Claire Cain Miller has written what I think is a very significant article about gender pay disparity in today’s New York Times, entitled “How to Bridge That Stubborn Pay Gap.”
She writes that:
“More than a half-century after President John F. Kennedy signed the Equal Pay Act, the gender pay gap is still with us. Women earn 79 cents for every dollar men earn, according to the Census Bureau. That statistic is based on the median salaries of full-time workers, not men and women doing the same jobs, but other data show that the gap occurs in a broad range of occupations. Women who are surgeons earn 71 percent of what men earn, while food preparers earn 87 percent, according to data from Claudia Goldin, a Harvard economist.”
So, she asks, “what might work to close the gap?”
Her answers are important and thought-provoking, and I will merely quote her list and recommend reviewing her excellent discussion of the all-important legal and social science studies which back up her recommendations.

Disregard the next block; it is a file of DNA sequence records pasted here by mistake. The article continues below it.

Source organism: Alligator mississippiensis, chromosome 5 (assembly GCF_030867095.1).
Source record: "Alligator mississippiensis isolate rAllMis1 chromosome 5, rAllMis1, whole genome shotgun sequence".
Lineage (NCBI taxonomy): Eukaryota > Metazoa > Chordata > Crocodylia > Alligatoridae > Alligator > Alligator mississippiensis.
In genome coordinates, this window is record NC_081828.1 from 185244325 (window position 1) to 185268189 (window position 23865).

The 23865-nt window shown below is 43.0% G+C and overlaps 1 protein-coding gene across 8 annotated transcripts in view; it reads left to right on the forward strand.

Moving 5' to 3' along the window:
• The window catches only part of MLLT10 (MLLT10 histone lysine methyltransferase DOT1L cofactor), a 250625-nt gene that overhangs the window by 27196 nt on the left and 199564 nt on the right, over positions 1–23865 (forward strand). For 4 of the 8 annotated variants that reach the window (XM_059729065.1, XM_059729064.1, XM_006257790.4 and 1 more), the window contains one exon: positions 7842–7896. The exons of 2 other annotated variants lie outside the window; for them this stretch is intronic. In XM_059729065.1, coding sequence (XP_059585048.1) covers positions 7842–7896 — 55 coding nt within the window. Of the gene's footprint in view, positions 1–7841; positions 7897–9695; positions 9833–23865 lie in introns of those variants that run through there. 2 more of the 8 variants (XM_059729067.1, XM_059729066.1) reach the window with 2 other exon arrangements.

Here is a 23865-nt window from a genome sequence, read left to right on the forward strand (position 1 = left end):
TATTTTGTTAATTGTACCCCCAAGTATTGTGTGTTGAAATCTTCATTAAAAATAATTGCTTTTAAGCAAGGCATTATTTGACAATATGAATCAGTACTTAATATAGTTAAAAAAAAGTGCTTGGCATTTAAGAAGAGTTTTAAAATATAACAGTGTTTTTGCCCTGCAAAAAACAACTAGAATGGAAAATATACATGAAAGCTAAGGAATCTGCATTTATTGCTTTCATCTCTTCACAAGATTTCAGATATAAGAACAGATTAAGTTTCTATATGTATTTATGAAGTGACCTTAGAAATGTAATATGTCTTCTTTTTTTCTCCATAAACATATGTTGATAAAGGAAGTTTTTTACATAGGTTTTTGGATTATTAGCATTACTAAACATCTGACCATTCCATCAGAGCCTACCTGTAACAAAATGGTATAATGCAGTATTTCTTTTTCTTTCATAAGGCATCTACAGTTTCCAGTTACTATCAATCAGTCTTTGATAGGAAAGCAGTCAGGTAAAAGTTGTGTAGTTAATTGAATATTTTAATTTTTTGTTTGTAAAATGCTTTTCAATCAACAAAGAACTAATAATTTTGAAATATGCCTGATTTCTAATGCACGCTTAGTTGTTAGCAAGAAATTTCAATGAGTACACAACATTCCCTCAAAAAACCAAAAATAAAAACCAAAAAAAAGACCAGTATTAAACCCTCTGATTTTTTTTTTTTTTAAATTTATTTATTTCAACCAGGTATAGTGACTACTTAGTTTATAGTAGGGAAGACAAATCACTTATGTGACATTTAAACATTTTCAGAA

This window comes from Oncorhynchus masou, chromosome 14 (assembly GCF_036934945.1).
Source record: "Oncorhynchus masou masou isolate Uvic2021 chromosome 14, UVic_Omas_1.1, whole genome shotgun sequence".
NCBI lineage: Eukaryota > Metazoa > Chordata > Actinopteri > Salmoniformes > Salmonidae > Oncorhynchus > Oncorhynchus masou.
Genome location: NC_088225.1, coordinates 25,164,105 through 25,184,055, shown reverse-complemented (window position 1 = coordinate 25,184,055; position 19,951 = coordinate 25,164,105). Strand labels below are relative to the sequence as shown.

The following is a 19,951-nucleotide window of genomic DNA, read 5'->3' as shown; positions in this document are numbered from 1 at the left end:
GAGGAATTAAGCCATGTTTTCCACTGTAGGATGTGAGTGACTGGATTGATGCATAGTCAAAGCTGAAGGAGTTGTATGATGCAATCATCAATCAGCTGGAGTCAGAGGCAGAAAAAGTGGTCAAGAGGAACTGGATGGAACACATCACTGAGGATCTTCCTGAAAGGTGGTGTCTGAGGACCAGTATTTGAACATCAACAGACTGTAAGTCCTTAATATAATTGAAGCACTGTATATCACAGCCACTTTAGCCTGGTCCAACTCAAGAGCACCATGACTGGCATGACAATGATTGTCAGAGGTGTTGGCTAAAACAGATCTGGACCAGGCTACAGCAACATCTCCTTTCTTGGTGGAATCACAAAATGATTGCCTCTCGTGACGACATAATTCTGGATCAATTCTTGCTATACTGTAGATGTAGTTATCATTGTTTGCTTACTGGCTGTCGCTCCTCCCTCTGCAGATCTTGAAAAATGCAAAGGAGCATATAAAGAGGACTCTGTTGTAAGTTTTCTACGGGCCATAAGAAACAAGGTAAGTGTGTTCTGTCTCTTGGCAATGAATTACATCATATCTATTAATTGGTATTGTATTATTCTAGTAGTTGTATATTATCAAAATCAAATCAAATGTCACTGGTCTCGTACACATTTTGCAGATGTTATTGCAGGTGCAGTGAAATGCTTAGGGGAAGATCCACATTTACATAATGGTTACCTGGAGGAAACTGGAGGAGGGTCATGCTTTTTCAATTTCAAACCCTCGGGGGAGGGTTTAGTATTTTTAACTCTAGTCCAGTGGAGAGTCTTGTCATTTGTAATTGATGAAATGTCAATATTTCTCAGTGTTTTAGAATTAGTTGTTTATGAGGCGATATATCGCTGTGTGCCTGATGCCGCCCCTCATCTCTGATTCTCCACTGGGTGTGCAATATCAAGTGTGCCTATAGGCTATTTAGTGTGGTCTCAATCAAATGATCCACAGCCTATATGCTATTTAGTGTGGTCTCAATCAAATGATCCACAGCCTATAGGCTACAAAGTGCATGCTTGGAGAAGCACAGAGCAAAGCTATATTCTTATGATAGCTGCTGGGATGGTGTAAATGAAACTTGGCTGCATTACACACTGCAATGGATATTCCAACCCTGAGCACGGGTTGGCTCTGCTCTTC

“Publish Everyone’s Pay: When employers publish people’s salaries, the pay gap shrinks.
To Negotiate, or Not: Men are paid more partly because they’re much more likely to ask.
Don’t Rely on Previous Salaries: If women can lose millions over their careers because they get job offers based on pay that is already low, one way to stop the pattern is to ignore their past salaries.
Make Work Easier for Mothers: Research has found that salaries at men and women’s first jobs out of school are fairly similar. The gender pay gap widens a few years later when women start having children.
Build More Flexible Workplaces: The gap shrinks when people can work on their own schedules, as in many tech jobs and when people can easily substitute for one another, as happens among pharmacists.
Change the Law: Federal law doesn’t require most of these things, so some lawmakers are trying other tactics.”